There are quite a few other brands of recent manufacturing that are top-notch, not pure clones, yet on the same level as some of those prized vintage models....maybe even better, considering that those vintage models have all probably gone out of spec by now, and often no two identical.

    I feel the same way about guitar amps. I know some chase only the vintage stuff...with the assumption that it possesses some "magic" not to be found elsewhere...but I prefer the new boutique stuff, because it's...well, new...and specs and tolerances are better, plus, they posses their own "magic".
    I think the same can be said for some new production boutique mics...and they even cost a fraction of some 60 year-old vintage models.

    Sure...a real Neve would be highly desirable...among many other vintage pieces of audio gear...but there's quite a lot of modern, boutique gear that is killer.
    If I can't afford the high-end vintage stuff...I'll go for the high-end boutique modern stuff without hesitation.

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    I get it, but what they offer is to me, less value for money. I'm very happy with those things if the end user loves them, but I think maybe more revealing monitors and extra mics for me are where the next money will go. I can hear mic differences and speaker differences clearly, but preamps either sound good, or they don't. I'm happily outnumbered by those who disagree.

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    I think one of the biggest downers for many HR is the sound they want is from some famous album thats been mixed and mastered.
    So they get the big dollar item and it doesnt sound much better than a $500 used Grace Design, which doesnt sound much different than a $100 Rane MS1..... that even the famed Steely Dan engineer used on big albums of that era. My experience. My ears are fine, the huge pro sound just wasnt there for the money. For HR where there isnt a large amount of work and paid by the hour session musicians and engineers...a unit breaking down = quality issue, has a limit to ROI.

    One of the largest albums of all time per BIllboard is the Adele...and the engineer used the Rode Classic II into a UA 6176...but into the rabbit hole of reading, that simple combo made it to the album, but it also went through massive plugins at mixing and and the Mastering of all of it went through more polish. So to buy a Rode Classic II and a 6176 probably wont sound the same as her finished sound on the album.

    My experience with the expensive preamps was complex, sound wise I didnt hear some huge polished album sound, but the build and designs of the internal guts is cool...like a LA610 or a ISA One, theres alot going on inside those compared to a Rane MS1. The caps and all the science of parts is amazing.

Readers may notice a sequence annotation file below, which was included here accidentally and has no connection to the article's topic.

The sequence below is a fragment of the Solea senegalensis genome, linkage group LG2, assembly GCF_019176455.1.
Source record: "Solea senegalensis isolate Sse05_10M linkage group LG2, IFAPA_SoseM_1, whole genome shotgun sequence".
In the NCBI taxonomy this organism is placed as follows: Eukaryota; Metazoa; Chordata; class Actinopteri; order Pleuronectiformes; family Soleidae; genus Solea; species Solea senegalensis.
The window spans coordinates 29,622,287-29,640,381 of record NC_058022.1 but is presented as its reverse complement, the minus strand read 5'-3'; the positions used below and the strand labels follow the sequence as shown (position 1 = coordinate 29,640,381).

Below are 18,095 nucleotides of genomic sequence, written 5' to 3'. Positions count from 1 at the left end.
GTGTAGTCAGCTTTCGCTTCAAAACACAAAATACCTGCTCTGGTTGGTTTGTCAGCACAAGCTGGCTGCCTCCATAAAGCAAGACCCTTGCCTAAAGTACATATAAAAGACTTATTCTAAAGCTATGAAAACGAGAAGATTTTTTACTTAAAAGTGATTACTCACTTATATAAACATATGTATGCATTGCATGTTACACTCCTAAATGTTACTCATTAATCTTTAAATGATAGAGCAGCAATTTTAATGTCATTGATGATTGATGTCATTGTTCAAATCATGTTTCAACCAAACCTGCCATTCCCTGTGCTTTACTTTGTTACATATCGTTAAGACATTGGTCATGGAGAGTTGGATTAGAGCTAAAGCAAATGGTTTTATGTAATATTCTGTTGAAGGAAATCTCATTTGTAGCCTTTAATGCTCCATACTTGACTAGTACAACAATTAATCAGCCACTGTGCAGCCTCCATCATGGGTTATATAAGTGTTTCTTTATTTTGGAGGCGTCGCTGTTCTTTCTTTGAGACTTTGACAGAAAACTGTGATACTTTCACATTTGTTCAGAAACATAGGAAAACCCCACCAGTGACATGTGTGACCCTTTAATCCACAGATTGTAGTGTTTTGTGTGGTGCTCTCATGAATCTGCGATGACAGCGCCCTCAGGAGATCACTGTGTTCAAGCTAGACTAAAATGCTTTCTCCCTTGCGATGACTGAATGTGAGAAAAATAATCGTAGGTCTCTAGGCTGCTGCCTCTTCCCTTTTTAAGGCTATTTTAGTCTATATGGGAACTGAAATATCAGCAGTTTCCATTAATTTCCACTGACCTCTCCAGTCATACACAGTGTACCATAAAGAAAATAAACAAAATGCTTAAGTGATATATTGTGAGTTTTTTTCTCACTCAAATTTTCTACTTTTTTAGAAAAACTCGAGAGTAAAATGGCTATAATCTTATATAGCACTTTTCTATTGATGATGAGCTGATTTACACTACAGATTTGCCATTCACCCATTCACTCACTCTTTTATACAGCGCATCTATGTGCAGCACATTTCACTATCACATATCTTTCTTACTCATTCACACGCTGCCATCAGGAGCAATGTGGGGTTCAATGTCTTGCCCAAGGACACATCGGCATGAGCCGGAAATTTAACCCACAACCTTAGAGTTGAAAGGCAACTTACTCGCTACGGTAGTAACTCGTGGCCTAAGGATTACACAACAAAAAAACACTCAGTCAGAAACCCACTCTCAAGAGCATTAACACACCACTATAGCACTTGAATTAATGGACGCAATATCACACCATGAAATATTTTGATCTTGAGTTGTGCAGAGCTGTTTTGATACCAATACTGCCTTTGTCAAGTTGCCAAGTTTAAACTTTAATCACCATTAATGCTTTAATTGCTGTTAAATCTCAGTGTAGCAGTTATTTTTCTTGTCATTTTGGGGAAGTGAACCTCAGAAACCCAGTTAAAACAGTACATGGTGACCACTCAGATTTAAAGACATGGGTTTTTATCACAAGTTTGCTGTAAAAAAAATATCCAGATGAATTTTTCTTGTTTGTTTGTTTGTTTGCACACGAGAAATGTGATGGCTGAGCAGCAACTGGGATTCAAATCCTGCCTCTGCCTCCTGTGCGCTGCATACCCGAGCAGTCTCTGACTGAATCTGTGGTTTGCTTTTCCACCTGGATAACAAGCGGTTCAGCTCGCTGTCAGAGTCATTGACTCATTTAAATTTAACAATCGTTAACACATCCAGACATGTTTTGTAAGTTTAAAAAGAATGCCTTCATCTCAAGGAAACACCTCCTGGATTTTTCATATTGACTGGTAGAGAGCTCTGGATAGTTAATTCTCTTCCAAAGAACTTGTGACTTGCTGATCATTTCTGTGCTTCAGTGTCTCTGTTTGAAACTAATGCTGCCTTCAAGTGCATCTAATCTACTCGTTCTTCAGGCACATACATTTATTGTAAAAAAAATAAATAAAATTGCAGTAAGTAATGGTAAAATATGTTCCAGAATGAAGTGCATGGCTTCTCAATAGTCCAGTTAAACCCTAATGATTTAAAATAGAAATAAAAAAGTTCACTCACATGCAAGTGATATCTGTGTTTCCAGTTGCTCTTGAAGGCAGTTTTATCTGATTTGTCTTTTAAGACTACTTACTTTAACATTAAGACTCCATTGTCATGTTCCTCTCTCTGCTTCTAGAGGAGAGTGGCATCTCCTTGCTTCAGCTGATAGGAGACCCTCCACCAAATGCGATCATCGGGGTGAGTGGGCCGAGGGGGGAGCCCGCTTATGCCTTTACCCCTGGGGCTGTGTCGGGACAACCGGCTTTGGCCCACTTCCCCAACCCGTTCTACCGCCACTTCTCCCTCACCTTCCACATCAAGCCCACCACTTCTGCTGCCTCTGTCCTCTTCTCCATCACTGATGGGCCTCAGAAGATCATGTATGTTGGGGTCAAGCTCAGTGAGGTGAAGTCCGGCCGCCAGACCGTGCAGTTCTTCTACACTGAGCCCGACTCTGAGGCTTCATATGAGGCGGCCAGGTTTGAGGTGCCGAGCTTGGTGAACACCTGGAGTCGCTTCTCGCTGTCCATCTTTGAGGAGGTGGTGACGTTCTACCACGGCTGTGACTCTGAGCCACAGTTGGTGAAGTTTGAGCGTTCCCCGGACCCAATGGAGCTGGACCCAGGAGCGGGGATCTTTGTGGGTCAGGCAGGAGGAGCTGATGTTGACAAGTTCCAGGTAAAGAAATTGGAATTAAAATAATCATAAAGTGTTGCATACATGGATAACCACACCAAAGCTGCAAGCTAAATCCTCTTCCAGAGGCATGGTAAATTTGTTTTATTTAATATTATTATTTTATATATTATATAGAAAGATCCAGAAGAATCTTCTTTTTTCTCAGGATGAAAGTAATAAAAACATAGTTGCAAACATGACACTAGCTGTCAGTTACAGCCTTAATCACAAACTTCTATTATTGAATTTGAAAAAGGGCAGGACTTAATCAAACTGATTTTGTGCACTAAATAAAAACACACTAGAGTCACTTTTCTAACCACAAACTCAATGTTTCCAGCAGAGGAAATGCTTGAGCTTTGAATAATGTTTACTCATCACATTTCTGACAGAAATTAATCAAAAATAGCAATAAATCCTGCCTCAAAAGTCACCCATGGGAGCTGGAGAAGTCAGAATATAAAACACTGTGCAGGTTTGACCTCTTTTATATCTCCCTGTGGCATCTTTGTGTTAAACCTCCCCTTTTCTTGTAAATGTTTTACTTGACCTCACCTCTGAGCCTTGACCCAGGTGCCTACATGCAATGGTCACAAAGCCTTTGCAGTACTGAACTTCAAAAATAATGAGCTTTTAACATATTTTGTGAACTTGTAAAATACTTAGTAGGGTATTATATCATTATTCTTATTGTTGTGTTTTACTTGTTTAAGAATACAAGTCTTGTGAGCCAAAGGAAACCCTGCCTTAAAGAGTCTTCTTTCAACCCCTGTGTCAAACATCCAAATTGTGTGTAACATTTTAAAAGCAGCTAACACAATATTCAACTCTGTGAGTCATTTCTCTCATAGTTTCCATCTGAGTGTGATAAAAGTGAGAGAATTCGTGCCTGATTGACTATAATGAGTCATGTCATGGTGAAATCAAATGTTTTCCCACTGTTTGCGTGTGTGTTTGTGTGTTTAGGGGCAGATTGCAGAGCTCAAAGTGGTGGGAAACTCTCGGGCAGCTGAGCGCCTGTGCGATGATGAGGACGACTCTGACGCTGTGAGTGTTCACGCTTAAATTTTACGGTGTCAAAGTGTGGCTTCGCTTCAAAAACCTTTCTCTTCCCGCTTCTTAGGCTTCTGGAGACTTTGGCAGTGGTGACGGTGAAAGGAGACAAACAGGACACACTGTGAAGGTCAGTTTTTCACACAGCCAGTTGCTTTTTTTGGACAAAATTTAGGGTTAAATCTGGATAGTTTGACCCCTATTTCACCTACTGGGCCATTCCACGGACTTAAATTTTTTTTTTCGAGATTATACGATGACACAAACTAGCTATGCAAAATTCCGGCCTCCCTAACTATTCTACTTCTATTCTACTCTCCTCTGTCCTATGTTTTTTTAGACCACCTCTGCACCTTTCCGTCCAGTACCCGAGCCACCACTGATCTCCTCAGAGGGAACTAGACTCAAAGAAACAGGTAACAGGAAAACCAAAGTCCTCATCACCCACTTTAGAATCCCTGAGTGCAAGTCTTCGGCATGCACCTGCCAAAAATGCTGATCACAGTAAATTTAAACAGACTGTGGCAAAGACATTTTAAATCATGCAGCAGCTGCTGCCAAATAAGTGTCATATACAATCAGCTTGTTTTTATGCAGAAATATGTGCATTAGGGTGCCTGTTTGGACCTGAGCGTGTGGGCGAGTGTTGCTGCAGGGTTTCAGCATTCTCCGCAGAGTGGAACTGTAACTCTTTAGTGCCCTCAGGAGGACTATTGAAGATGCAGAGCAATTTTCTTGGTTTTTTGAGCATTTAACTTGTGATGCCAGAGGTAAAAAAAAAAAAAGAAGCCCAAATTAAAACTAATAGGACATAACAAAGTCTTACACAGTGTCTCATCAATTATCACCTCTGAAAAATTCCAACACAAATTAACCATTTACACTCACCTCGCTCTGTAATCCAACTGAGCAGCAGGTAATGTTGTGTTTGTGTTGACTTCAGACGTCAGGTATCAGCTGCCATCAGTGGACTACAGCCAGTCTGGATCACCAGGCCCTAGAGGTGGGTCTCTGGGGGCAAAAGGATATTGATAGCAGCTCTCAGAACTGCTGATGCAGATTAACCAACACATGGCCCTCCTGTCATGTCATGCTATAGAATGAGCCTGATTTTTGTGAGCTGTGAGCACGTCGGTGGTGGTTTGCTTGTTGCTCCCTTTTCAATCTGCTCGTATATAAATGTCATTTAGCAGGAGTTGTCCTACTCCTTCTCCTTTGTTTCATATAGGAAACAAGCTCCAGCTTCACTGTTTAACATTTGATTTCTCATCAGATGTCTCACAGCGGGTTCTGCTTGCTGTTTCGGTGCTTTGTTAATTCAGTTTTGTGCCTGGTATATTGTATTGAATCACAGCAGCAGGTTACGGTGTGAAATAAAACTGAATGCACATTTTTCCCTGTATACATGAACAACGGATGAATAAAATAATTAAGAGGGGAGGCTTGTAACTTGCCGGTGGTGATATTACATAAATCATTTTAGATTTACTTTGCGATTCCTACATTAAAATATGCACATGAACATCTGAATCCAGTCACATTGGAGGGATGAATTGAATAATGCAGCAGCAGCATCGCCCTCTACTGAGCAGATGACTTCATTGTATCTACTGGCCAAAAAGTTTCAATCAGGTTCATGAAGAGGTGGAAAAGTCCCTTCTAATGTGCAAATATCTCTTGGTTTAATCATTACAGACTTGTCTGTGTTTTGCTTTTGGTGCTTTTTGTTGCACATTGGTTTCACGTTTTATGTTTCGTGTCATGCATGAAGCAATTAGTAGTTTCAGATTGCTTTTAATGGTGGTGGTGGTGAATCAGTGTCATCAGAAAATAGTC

The history and stories of the old gear of yesteryear is for older folk too, imo.
    My sons kids wont even really know much of the Beatles let alone Elvis and before him Frank and Bing who were the Beatles of their era.
    Then through the 1970's to 80's to 90's to 2000's...whose gear are we copying and cloning and which albums made the gear popular?
    Will the Billie Eilish crowd be impressed with a REDD 47?

    the REAL NEVE...or one of the Clones.... does it end?
    Dallas Heritage Auction sells posters of old movies for $190,000...something for rich to spend their money on or investment mentality. Neither for me fortune-lessly...

    As for Engineering, it comes down to sound. Forget the name brand, get to the sound. Forget the price tag, forget if its a Tube, Transistor or IC....does it sound good? Ive heard many expensive pieces with subpar musicians and the gear doesnt save them, its only something to talk about at the bar.


    Tubes , Transistors, IC's.... Capital Records golden era and Tony Bennet, Beach Boys.. ... or Bedroom Produced Billie Eilish ITB..and AT2020 and interface preamps...

    It all starts with a Mic and Preamp one way or another.
    Vintage King puts the Neumann U47 tube and NEVE 1073 and Emu-comp as their "top" vocal chain in an article.
    Even that expensive setup will get Mix Plugins and Mastering polished before going to the radio...or streaming site.

    then theres always the well done SOS shootout that blindfolded the experts chose the ART MPA and overall it came in side to side with the NEVE and other high end preamps.

    makes the brain hurt...lol

    if it's not happening in the room, it ain't gonna happen on tape.-H.Gerst

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    Quote Originally Posted by rob aylestone View Post
    I get it, but what they offer is to me, less value for money. I'm very happy with those things if the end user loves them, but I think maybe more revealing monitors and extra mics for me are where the next money will go. I can hear mic differences and speaker differences clearly, but preamps either sound good, or they don't. I'm happily outnumbered by those who disagree.
    Yeah...you need the revealing monitors...but as was mentioned in the article, that super nice mic you have gets plugged into a mic pre.
    So I don't see preamps as just about gain.